Pam's Reviews > The Girl Who Stopped Swimming

The Girl Who Stopped Swimming by Joshilyn Jackson
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Jul 03, 2009

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Laurel Gray Hawthorne has created a peaceful life in suburban Florida. David, her husband and world class super geek, is a successful coder; her 13-year-old daughter, Shelby, is a spectacular dancer and social butterfly. Laurel, herself, has found a fair amount of success as an artist and is generally content living in her quiet, gated community.

All floats smoothly along until Laurel, a notorious sleepwalker, takes a midnight stroll one summer night, finding herself face with one of Shelby’s friends who appears to be only partially there. Laurel is led to the backyard pool by the specter, where the very same girl is lying, lifeless, in the water.

Although the authorities are willing to let the incident pass as teenage negligence, Laurel is unconvinced. She enlists the help of her sister, an often estranged, sometimes beloved, always eccentric theater owner living in Mobile who is intent on shaking up Laurel’s picture perfect delusions of comfort. The duo begins digging in the town’s gossip circle as well as the family’s deep roots to uncover a darker mystery than the police suspect.

Joshilyn Jackson’s The Girl Who Stopped Swimming was my first mystery read (yes, ever) and my second southern literature. I feel a bit like I cheated in both categories. I expected wince-worthy gore and ghosts regarding the former and long drawn out descriptions regarding the latter.

I was pleased that neither turned out to be true. The writing moves quickly and energetically while still maintaining an authentic commentary on small town Southern living. The analysis of the region digs deeper than many pieces in the same vein, covering cultural and class diversity all within a day’s drive. Jackson also does a fantastic job of capturing tumultuous family dynamics, generation to generation without dragging the reader through too much backlog.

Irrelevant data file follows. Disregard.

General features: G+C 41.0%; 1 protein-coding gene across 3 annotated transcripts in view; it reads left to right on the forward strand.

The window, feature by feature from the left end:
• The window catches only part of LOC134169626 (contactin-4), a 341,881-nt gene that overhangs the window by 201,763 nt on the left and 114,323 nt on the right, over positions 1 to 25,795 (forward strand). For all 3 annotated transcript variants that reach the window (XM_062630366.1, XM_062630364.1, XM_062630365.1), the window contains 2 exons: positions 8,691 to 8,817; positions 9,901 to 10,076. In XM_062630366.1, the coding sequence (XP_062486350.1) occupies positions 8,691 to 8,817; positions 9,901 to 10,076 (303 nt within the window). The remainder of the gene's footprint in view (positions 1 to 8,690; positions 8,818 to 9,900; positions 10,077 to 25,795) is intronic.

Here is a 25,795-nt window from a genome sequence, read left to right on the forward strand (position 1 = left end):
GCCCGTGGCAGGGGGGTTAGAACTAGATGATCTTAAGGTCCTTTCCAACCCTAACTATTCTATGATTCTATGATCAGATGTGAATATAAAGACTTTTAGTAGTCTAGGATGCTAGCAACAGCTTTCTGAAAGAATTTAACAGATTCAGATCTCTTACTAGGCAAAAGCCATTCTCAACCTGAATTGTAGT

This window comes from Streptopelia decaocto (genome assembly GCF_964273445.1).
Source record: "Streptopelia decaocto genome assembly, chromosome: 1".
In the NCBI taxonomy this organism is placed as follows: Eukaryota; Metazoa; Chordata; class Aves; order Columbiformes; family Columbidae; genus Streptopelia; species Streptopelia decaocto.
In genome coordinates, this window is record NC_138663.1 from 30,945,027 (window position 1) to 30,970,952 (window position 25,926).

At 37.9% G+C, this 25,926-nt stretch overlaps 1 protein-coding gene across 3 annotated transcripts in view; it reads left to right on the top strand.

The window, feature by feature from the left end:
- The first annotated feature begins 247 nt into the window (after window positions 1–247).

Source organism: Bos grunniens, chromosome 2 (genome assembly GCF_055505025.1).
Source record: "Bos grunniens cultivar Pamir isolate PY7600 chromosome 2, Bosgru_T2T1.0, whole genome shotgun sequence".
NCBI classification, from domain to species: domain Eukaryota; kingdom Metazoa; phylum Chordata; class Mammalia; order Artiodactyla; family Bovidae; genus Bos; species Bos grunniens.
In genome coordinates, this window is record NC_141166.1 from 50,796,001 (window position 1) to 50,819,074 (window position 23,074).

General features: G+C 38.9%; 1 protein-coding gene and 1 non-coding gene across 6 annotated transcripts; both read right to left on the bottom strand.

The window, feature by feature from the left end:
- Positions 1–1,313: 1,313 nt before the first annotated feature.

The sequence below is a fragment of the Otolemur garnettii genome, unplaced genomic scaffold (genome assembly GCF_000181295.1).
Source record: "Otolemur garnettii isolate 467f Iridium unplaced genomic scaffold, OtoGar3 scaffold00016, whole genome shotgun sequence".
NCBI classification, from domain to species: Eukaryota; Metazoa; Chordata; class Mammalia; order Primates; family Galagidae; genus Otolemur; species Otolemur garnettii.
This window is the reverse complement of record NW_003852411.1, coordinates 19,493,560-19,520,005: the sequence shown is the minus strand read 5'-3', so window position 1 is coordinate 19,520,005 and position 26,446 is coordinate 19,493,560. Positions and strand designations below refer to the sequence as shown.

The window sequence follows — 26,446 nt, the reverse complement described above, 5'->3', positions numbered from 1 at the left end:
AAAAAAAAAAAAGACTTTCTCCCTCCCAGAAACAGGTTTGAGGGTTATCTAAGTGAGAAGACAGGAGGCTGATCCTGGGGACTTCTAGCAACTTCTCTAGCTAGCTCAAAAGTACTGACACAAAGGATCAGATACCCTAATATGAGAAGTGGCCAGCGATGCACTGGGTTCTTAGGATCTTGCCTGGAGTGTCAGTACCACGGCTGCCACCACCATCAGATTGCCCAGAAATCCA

With respect to the supernatural portion, it was neither cheesy nor violent and at times even tender and endearing. Thrill-seekers shouldn’t be daunted by this lovey-dovy description, though; there is fun to be found! While some of the hard edges are softened by the emotional buffering of the family thread, there is quite enough adventure to satisfy seasoned mystery readers.

I picked the book up as light summer reading to clear my head and while the prose is easily digested, the storyline itself is deeper than the average page turner, making it a good, albeit substantial, beach read. The Girl Who Stopped Swimming gets two thumbs up from this novice mystery reader.

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